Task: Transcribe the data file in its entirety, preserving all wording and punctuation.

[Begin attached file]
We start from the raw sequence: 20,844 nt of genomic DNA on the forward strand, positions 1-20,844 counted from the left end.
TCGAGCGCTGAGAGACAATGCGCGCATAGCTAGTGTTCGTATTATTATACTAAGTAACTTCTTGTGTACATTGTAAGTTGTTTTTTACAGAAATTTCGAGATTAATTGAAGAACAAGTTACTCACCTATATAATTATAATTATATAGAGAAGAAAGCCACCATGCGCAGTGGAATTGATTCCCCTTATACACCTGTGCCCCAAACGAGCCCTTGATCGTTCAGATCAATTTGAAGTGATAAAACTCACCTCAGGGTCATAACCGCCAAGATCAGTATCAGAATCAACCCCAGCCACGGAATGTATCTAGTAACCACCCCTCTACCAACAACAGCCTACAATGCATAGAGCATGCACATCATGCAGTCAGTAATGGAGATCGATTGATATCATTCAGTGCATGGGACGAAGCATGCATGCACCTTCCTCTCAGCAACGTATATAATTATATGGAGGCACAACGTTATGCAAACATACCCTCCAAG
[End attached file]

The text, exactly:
We start from the raw sequence: 20,844 nt of genomic DNA on the forward strand, positions 1-20,844 counted from the left end.
TCGAGCGCTGAGAGACAATGCGCGCATAGCTAGTGTTCGTATTATTATACTAAGTAACTTCTTGTGTACATTGTAAGTTGTTTTTTACAGAAATTTCGAGATTAATTGAAGAACAAGTTACTCACCTATATAATTATAATTATATAGAGAAGAAAGCCACCATGCGCAGTGGAATTGATTCCCCTTATACACCTGTGCCCCAAACGAGCCCTTGATCGTTCAGATCAATTTGAAGTGATAAAACTCACCTCAGGGTCATAACCGCCAAGATCAGTATCAGAATCAACCCCAGCCACGGAATGTATCTAGTAACCACCCCTCTACCAACAACAGCCTACAATGCATAGAGCATGCACATCATGCAGTCAGTAATGGAGATCGATTGATATCATTCAGTGCATGGGACGAAGCATGCATGCACCTTCCTCTCAGCAACGTATATAATTATATGGAGGCACAACGTTATGCAAACATACCCTCCAAG